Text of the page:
David Shields’s book Remote is in part a list of apothegms, one of which runs: Male book reviewers in major metropolitan areas are always, always rabid baseball fans. In this, as in so many ways, I play true to type. I have been a baseball fan my whole life, and I have been to hundreds of games.
Baseball to me means joy, grit, romance, alcohol, love, family, history, camaraderie, and friendship. It means sunshine and cold beer and hot dogs with mustard, it means office softball games played on grassy fields in the fading dusk, it means a pretty girlfriend in a Houston Astros cap. It means somnolent play-by-play voices on the radio in the darkness; it means watching the Red Sox on TV in a beery city tavern, with your elbows up on the bar. It means that I can remember a throw I made from deep center field to home to nab a runner at the plate in a Pee-Wee League game in 1978. Angell understood all of these things, and more, and all of this is contained, with an eloquence far superior to mine, within his oeuvre.
A curious side effect of my immersion in Angell’s work is that I have a better memory of the games he described in his essays, some of which were played before I was born, than I do of games I have been to and watched. I can tell you at length about the roster and personnel of the 1979 Baltimore Orioles, but I could not tell you, without quite a bit of mental effort, who won the World Series in 2016 — Royals-Mets, right? [Ed. — The Chicago Cubs defeated the Cleveland Indians by four games to three in the 2016 World Series].
This seems faintly pathetic, but it is also an extraordinary testament to the potency of the written word. It’s both liberating and empowering, for it reinforces the idea, a cornerstone of the entire modernist ethos, that no subject is unworthy of analysis, exposition, expression. The peregrinations of an unexceptional Dublin man, the troubles of a middle-aged traveling salesman, a meaningless spring training game in 1974, all, when rendered with exquisite attention, can ascend to the level of the sublime.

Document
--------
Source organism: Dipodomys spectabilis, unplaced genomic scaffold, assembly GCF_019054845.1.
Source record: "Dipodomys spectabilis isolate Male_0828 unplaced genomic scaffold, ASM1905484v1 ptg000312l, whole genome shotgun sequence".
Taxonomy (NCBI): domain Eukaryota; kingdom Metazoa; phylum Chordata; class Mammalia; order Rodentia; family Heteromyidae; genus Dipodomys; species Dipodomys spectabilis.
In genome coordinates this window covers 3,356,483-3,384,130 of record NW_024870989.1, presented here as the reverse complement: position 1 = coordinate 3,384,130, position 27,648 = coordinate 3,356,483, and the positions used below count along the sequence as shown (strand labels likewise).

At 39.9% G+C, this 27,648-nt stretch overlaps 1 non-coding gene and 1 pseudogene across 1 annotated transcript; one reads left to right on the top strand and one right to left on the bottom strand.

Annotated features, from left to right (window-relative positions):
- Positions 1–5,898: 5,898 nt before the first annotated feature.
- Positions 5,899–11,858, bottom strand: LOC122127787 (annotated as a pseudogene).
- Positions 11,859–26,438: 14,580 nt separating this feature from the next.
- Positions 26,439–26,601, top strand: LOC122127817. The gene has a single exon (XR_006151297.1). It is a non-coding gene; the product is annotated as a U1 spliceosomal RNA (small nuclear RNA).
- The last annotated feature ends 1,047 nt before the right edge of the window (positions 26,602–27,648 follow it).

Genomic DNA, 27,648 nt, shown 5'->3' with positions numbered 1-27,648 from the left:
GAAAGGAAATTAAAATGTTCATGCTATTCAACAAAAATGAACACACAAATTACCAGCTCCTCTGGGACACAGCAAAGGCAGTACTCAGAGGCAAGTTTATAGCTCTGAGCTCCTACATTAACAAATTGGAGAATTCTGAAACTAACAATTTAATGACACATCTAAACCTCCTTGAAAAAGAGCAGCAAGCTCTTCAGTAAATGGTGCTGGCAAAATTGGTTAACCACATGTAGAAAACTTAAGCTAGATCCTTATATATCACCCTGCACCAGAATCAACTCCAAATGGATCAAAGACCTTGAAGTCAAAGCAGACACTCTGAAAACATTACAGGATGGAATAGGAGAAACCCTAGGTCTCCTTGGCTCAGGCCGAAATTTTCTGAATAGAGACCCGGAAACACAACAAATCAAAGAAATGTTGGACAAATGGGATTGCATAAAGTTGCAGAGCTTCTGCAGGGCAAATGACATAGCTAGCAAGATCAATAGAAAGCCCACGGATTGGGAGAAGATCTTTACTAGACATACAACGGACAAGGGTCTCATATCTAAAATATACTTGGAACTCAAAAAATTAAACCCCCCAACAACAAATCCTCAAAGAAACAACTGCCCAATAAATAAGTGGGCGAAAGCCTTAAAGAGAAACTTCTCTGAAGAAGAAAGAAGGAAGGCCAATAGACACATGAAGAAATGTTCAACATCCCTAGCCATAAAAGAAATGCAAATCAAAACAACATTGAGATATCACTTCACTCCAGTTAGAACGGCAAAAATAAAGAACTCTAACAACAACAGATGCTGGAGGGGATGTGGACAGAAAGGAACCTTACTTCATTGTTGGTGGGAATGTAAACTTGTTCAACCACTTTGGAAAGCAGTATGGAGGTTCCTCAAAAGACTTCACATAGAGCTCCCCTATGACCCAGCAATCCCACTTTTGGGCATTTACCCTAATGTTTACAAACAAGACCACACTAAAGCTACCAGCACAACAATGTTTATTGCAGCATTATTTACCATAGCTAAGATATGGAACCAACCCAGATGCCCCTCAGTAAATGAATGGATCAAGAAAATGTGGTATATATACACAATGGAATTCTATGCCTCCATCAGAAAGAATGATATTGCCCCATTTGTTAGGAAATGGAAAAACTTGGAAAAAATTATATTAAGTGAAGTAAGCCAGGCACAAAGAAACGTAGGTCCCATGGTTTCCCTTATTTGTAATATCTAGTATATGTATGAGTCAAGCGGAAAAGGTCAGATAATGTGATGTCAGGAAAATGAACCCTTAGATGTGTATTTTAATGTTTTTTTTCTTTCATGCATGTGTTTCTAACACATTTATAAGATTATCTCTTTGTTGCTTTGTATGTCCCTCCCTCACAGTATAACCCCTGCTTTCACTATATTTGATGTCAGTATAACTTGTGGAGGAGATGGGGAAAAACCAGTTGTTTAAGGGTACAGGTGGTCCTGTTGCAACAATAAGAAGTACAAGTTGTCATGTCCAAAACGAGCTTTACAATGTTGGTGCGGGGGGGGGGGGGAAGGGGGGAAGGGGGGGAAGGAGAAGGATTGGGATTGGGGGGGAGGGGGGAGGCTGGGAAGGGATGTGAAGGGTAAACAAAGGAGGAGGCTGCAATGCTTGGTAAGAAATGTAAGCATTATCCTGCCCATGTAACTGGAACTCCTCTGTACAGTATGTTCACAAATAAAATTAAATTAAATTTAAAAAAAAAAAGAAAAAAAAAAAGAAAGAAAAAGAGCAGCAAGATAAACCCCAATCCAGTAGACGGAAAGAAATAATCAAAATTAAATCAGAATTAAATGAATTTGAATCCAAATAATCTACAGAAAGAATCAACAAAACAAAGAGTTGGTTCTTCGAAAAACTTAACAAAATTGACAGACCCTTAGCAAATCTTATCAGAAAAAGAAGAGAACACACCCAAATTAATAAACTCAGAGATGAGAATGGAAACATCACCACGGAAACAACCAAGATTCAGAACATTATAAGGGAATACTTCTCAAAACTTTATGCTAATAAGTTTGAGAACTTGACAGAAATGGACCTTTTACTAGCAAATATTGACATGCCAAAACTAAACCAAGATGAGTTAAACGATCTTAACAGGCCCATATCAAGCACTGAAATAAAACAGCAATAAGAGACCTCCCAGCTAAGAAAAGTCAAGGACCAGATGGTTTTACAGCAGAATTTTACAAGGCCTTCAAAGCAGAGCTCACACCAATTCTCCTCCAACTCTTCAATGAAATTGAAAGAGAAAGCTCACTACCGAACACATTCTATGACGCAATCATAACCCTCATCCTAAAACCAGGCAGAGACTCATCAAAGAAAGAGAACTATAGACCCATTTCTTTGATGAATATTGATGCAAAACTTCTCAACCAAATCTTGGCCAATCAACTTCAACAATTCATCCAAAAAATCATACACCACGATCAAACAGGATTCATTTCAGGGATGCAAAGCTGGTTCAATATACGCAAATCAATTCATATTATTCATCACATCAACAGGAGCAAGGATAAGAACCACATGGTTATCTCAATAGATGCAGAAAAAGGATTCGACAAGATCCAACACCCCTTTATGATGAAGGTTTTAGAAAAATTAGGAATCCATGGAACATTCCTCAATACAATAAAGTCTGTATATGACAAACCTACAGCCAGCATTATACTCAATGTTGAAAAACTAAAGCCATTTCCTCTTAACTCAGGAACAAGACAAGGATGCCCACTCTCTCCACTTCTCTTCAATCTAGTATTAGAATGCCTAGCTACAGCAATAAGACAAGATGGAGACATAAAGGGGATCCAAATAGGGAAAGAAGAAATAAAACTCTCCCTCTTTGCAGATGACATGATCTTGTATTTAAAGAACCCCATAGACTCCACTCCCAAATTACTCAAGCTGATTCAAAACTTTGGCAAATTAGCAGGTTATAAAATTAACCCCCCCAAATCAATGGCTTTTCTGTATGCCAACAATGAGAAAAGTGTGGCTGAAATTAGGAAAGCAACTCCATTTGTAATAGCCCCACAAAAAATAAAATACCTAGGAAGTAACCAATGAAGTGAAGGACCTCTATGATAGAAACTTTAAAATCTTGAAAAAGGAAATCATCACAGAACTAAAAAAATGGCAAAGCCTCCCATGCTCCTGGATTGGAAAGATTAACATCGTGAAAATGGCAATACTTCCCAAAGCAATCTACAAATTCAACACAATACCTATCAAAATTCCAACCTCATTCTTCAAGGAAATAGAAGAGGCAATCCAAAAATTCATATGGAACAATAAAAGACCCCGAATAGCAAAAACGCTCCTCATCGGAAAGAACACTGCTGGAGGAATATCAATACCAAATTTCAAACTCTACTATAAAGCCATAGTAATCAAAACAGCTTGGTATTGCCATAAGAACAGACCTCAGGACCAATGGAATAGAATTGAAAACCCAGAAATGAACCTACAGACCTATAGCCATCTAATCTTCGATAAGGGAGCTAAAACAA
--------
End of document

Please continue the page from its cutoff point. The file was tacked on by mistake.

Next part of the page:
That baseball, something I had loved and played and followed as a boy with complete un-self-consciousness, could be the engine of great writing was a revelation. I lack the words to explain how profoundly important this was to me. The discourse in general, then, had not quite yet reached that disconcerting place where any manifestation of popular culture, no matter how gimmicky or crude, had been valorized as equally worthy of lengthy and articulate analysis. There still seemed to be some invisible boundary between the sanctified sphere of literature and the dirt and heat and violence of sport, and to see this boundary transcended with such elan was eye-opening.
Roger Angell made me a better baseball fan, and he made me a better writer, and the melding of the two, the intermingling of these beautiful and difficult structures, was and is fundamental to my sense of myself and the world. Reading him was how I learned to be a fan, and a writer, and by some mysterious transitive agency, a person.
Regarding this last, the subtlest element of Angell’s work and legacy was a consistent sense of great… decency. He was too elegant and suave to lapse very often into anger or despair, but beneath his mellifluous cadences lurked the moral integrity of an old-fashioned liberal. He was consistently against vulgarity, greed, and narrow-mindedness, whether writing in support of women sportswriters’ right to equal access to the locker room, or with sympathy and concern about the drug problems that beset many of the young stars of the 1970s and 80s.
Roger Angell’s sensibility was emotionally generous, and his subjects sensed this and responded with great warmth. (In his unshowy way, he was one of the great interviewers of his or any time.) He wanted to see the players and managers and fans in their best light; in doing so, he showed us ourselves in our best light. There will not be another like him.